The Trouble with DOMA

Marshall Thompson

The high-priced firm that Rep. John Boehner hired to defend the Defense of Marriage Act dropped out yesterday amid pressure from its clients. This comes after the Obama Administration decided that the law was constitutionally indefensible and passed the onus on to the House of Representatives to defend it in February. Former Solicitor General Paul Clement, who originally contracted with Rep. Boehner to defend DOMA, has resigned and moved to a different firm to continue representing the House.

I love watching DOMA go down in flames. It’s a discriminatory law that probably can’t survive even rational basis scrutiny.

The precedent of the case, however, will be much more valuable for future gay rights cases if it has a robust and effective defense.Clement makes a good point in an interview with NPR: “More important than any one issue is the idea that we have an adversary system of justice … [I]t just doesn’t work if you say that defending one side of the controversy is completely out of bounds.”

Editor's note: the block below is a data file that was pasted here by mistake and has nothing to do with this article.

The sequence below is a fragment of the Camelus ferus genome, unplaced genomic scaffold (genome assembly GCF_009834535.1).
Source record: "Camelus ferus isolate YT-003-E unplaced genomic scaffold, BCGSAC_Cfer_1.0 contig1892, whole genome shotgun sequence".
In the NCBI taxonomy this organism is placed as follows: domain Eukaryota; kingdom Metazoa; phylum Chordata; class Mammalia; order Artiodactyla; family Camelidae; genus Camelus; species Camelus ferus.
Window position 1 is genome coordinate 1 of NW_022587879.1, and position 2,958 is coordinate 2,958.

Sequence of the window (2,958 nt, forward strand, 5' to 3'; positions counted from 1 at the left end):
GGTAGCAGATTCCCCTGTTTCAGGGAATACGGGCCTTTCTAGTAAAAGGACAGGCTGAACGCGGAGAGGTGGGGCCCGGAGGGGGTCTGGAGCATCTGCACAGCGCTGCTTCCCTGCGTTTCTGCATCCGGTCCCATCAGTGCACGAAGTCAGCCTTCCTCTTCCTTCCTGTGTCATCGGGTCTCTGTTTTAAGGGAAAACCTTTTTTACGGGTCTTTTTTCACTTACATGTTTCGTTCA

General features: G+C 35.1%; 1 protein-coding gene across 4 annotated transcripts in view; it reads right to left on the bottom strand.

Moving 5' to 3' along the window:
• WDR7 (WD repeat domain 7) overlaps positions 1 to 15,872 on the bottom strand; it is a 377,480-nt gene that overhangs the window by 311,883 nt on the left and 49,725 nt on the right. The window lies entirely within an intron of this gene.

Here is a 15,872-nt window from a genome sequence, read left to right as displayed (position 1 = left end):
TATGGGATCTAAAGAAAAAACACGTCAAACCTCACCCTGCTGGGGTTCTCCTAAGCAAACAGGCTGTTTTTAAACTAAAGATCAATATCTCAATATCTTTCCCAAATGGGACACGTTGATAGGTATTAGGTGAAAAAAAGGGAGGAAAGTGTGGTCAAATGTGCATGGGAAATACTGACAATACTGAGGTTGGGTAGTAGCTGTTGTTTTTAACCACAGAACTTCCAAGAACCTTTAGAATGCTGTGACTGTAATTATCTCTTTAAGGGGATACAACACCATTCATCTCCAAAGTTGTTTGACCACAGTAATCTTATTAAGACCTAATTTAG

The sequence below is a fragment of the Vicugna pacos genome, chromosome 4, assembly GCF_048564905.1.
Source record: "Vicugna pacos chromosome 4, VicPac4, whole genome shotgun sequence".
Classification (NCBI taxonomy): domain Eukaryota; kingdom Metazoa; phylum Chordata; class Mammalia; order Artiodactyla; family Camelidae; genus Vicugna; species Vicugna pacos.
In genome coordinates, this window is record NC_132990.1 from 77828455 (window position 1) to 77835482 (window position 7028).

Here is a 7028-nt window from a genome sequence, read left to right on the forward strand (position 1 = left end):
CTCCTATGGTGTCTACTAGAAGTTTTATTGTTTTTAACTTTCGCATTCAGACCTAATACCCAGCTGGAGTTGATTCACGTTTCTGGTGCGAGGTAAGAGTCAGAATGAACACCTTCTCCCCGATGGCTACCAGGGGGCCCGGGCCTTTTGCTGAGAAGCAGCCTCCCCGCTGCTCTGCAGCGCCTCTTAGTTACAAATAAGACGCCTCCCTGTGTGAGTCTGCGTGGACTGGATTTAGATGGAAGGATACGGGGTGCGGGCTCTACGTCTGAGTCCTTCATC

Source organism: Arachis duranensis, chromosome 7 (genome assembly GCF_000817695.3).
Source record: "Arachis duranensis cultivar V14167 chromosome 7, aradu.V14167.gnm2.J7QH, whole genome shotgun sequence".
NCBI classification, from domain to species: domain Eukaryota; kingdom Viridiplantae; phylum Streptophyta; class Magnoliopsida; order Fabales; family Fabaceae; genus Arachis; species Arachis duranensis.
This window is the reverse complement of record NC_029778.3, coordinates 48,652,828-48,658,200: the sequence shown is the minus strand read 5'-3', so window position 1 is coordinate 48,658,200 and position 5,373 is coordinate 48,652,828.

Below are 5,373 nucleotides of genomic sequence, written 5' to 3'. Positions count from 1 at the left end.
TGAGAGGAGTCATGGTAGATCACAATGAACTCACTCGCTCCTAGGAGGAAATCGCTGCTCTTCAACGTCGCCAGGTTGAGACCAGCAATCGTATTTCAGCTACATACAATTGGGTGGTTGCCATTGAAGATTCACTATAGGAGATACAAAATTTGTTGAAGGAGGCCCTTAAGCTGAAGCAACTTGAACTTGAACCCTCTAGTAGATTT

I have mixed feelings about this latest set back for the DOMA defense. On one hand, I want to see them run into every possible hurdle. I love seeing how our society, in general, has come to recognize DOMA for what it is: unacceptable and indefensible.  On the other hand, I would also like this to be a landmark case for gay rights. That would require, however, that Clement and his team have enough time and resources to bring the best possible arguments and defenses.

So, here’s hoping that Clement does the best he possibly can, and then fails completely.


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